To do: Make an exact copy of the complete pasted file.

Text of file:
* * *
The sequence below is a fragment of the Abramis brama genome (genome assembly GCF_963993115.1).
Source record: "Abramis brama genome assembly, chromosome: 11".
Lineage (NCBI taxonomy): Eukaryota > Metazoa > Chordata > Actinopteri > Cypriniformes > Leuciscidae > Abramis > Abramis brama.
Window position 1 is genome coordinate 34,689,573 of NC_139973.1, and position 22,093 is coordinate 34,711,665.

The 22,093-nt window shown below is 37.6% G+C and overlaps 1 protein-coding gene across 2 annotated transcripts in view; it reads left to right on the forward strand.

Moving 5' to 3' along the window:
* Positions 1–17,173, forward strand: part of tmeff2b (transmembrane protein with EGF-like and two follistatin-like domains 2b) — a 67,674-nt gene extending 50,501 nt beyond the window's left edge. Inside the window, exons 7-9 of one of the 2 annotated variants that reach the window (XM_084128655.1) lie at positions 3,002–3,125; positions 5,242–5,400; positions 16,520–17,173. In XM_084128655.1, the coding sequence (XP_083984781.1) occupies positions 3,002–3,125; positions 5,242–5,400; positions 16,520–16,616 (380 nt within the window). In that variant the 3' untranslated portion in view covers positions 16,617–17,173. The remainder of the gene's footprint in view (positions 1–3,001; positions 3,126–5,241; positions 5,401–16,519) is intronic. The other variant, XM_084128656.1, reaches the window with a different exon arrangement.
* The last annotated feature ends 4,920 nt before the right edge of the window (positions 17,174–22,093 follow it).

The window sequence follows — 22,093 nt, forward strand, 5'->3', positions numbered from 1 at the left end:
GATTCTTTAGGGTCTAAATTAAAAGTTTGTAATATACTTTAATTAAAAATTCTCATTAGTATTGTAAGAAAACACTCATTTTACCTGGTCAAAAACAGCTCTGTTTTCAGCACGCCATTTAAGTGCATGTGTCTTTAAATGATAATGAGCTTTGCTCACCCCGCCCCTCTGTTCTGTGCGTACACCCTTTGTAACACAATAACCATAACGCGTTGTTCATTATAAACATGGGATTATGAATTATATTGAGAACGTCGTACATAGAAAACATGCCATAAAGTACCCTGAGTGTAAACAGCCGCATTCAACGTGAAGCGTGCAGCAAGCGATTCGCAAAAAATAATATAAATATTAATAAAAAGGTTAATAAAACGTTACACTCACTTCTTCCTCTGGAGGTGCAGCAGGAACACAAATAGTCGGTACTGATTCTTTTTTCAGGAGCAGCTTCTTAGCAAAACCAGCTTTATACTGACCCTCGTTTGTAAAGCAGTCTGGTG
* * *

The sequence below is a fragment of the Abramis brama genome (genome assembly GCF_963993115.1).
Source record: "Abramis brama genome assembly, chromosome: 11".
Lineage (NCBI taxonomy): Eukaryota > Metazoa > Chordata > Actinopteri > Cypriniformes > Leuciscidae > Abramis > Abramis brama.
Window position 1 is genome coordinate 34,689,573 of NC_139973.1, and position 22,093 is coordinate 34,711,665.

The 22,093-nt window shown below is 37.6% G+C and overlaps 1 protein-coding gene across 2 annotated transcripts in view; it reads left to right on the forward strand.

Moving 5' to 3' along the window:
* Positions 1–17,173, forward strand: part of tmeff2b (transmembrane protein with EGF-like and two follistatin-like domains 2b) — a 67,674-nt gene extending 50,501 nt beyond the window's left edge. Inside the window, exons 7-9 of one of the 2 annotated variants that reach the window (XM_084128655.1) lie at positions 3,002–3,125; positions 5,242–5,400; positions 16,520–17,173. In XM_084128655.1, the coding sequence (XP_083984781.1) occupies positions 3,002–3,125; positions 5,242–5,400; positions 16,520–16,616 (380 nt within the window). In that variant the 3' untranslated portion in view covers positions 16,617–17,173. The remainder of the gene's footprint in view (positions 1–3,001; positions 3,126–5,241; positions 5,401–16,519) is intronic. The other variant, XM_084128656.1, reaches the window with a different exon arrangement.
* The last annotated feature ends 4,920 nt before the right edge of the window (positions 17,174–22,093 follow it).

The window sequence follows — 22,093 nt, forward strand, 5'->3', positions numbered from 1 at the left end:
GATTCTTTAGGGTCTAAATTAAAAGTTTGTAATATACTTTAATTAAAAATTCTCATTAGTATTGTAAGAAAACACTCATTTTACCTGGTCAAAAACAGCTCTGTTTTCAGCACGCCATTTAAGTGCATGTGTCTTTAAATGATAATGAGCTTTGCTCACCCCGCCCCTCTGTTCTGTGCGTACACCCTTTGTAACACAATAACCATAACGCGTTGTTCATTATAAACATGGGATTATGAATTATATTGAGAACGTCGTACATAGAAAACATGCCATAAAGTACCCTGAGTGTAAACAGCCGCATTCAACGTGAAGCGTGCAGCAAGCGATTCGCAAAAAATAATATAAATATTAATAAAAAGGTTAATAAAACGTTACACTCACTTCTTCCTCTGGAGGTGCAGCAGGAACACAAATAGTCGGTACTGATTCTTTTTTCAGGAGCAGCTTCTTAGCAAAACCAGCTTTATACTGACCCTCGTTTGTAAAGCAGTCTGGTG